Cognitive function in adult offspring of women with gestational diabetes--the role of glucose and other factors.PLoS One 2013; 8(6):e67107Plos
We aimed to evaluate cognitive function in adult offspring of women with diet-treated gestational diabetes and to study potential associations with maternal glucose values.
MATERIALS AND METHODS
In 2003-2005 cognitive function was assessed in a cohort of 18-27 year old offspring of women with diet-treated gestational diabetes mellitus (n = 153) and offspring from the background population (n = 118). The main outcome measure was global cognitive score derived from Raven's Progressive Matrices and three verbal subtests from the Weschler Adult Intelligence Scale. Maternal fasting- and 2-hour blood glucose values from the diagnostic oral glucose tolerance test were used as exposure variables.
Offspring of women with gestational diabetes mellitus had a lower global cognitive score, than offspring from the background population (93.1 vs. 100.0, P<0.001). However, when adjusted for maternal age at delivery, parity, smoking during pregnancy, pre-pregnancy overweight, family social class, parental educational level, gender, birth weight, gestational age, perinatal complications and offspring age at follow-up, the difference was no longer statistically significant. Offspring global cognitive score decreased significantly with increasing maternal fasting glucose (β = -4.5, 95% CI -8.0 to -0.9, P = 0.01) and 2-hour glucose (β = -1.5, -2.9 to -0.2, P = 0.03) in univariate general linear models, but not when adjusted for family social class and parental educational level.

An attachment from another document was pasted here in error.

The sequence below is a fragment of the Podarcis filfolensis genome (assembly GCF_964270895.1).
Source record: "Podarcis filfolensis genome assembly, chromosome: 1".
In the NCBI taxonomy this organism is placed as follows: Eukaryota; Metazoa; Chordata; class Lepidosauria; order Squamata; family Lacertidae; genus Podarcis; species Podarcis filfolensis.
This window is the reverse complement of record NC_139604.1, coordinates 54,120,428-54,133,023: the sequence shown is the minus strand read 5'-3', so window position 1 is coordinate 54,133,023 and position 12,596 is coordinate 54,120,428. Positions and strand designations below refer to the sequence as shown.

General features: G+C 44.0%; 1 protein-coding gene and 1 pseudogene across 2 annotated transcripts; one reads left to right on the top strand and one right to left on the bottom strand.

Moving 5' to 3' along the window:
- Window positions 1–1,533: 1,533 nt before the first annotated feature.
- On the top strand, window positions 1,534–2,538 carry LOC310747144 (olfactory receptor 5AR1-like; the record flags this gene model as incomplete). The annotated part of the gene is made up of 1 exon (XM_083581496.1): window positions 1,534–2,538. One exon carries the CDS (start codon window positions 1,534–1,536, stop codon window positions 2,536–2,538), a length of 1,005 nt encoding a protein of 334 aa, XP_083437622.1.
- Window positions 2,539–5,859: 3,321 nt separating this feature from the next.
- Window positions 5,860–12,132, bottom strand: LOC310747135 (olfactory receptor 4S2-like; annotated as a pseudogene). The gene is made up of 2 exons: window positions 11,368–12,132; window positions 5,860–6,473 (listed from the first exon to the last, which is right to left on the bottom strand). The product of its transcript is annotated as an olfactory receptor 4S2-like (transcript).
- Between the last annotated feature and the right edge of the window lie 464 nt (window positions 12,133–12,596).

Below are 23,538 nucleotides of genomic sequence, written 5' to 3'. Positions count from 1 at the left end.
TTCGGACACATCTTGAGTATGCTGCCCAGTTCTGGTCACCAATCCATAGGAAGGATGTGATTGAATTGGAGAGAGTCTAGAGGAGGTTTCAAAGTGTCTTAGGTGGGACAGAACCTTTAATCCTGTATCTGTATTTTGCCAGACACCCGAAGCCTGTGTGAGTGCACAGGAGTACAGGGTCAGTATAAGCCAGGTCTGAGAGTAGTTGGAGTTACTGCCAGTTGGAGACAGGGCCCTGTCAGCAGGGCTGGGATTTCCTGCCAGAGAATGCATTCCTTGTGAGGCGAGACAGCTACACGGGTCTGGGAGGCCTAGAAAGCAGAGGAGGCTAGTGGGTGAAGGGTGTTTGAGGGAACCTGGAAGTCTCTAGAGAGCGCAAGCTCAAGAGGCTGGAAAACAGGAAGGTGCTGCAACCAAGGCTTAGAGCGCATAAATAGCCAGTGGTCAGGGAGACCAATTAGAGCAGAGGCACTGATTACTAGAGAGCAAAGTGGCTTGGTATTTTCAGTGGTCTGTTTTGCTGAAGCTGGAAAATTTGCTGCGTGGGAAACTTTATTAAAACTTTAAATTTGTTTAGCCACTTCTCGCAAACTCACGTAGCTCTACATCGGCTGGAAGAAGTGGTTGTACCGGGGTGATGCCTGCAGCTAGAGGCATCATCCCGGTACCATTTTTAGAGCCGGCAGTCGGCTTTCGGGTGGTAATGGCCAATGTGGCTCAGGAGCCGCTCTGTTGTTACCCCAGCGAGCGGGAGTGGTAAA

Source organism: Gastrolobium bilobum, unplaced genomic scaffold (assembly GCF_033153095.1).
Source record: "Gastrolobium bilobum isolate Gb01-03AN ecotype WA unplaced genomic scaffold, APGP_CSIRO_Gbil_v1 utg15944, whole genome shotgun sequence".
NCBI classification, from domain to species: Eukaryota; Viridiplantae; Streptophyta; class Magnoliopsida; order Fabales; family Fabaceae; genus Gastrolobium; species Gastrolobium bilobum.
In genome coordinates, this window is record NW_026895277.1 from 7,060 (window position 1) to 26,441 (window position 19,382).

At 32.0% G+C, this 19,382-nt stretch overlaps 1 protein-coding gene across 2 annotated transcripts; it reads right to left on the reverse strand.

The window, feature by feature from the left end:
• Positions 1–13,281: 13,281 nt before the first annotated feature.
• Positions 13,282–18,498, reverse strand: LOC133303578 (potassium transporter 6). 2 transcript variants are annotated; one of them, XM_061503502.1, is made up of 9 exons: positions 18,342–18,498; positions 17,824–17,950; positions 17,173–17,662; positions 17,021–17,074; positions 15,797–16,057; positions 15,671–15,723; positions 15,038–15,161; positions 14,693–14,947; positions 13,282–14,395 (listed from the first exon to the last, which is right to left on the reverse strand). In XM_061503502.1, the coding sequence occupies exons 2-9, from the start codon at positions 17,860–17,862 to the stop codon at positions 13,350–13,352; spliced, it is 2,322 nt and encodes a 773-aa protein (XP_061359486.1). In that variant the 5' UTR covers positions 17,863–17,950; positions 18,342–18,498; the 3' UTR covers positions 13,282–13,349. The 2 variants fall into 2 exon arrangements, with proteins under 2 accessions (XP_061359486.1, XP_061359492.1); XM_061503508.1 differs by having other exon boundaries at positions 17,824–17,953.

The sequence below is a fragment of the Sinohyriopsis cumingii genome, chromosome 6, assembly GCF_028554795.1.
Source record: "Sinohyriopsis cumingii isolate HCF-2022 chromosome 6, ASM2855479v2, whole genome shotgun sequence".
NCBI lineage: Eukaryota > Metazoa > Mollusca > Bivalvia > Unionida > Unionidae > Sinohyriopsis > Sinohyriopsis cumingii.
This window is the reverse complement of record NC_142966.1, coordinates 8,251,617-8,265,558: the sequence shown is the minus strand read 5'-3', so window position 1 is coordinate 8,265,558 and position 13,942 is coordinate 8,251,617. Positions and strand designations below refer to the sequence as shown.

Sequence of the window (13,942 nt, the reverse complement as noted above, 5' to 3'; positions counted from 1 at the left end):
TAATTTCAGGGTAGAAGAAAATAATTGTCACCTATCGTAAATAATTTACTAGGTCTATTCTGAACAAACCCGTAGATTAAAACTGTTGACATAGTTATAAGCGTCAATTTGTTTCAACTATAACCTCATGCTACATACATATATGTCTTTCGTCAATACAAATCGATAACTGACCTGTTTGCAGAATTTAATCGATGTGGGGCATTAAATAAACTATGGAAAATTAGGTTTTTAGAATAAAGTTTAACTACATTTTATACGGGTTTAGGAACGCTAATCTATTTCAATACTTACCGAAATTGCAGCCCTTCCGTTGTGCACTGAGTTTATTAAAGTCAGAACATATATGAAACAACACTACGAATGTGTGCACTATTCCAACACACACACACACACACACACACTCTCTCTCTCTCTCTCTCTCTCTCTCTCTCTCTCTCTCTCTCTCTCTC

Lower cognitive test scores in adult offspring of women with diet-treated gestational diabetes were explained by well known predictors of cognitive function, but not by maternal hyperglycaemia during pregnancy. We find it reassuring that mild intrauterine hyperglycaemia does not seem to have adverse effect on offspring cognitive function.